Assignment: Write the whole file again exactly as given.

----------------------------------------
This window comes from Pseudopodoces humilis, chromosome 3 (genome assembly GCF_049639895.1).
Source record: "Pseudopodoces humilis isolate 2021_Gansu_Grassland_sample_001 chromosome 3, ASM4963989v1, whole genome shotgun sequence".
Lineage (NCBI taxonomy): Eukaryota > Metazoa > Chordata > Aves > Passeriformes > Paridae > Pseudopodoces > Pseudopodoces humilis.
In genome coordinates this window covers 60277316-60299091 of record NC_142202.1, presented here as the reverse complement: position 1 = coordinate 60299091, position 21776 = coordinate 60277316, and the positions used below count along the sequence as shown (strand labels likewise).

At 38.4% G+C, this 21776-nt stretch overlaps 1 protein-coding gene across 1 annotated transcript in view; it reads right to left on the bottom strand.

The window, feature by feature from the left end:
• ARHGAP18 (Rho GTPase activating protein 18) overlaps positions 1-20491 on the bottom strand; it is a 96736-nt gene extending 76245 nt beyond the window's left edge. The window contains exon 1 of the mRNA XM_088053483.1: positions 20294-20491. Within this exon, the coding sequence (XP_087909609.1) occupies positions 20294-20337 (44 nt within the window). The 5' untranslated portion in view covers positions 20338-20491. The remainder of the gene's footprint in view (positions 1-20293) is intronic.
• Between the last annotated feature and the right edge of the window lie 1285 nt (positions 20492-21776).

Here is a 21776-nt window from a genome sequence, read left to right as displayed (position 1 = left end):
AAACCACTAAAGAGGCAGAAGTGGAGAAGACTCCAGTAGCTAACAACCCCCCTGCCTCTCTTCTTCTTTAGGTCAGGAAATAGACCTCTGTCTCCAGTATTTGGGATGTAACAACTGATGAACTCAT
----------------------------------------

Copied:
This window comes from Pseudopodoces humilis, chromosome 3 (genome assembly GCF_049639895.1).
Source record: "Pseudopodoces humilis isolate 2021_Gansu_Grassland_sample_001 chromosome 3, ASM4963989v1, whole genome shotgun sequence".
Lineage (NCBI taxonomy): Eukaryota > Metazoa > Chordata > Aves > Passeriformes > Paridae > Pseudopodoces > Pseudopodoces humilis.
In genome coordinates this window covers 60277316-60299091 of record NC_142202.1, presented here as the reverse complement: position 1 = coordinate 60299091, position 21776 = coordinate 60277316, and the positions used below count along the sequence as shown (strand labels likewise).

At 38.4% G+C, this 21776-nt stretch overlaps 1 protein-coding gene across 1 annotated transcript in view; it reads right to left on the bottom strand.

The window, feature by feature from the left end:
• ARHGAP18 (Rho GTPase activating protein 18) overlaps positions 1-20491 on the bottom strand; it is a 96736-nt gene extending 76245 nt beyond the window's left edge. The window contains exon 1 of the mRNA XM_088053483.1: positions 20294-20491. Within this exon, the coding sequence (XP_087909609.1) occupies positions 20294-20337 (44 nt within the window). The 5' untranslated portion in view covers positions 20338-20491. The remainder of the gene's footprint in view (positions 1-20293) is intronic.
• Between the last annotated feature and the right edge of the window lie 1285 nt (positions 20492-21776).

Here is a 21776-nt window from a genome sequence, read left to right as displayed (position 1 = left end):
AAACCACTAAAGAGGCAGAAGTGGAGAAGACTCCAGTAGCTAACAACCCCCCTGCCTCTCTTCTTCTTTAGGTCAGGAAATAGACCTCTGTCTCCAGTATTTGGGATGTAACAACTGATGAACTCAT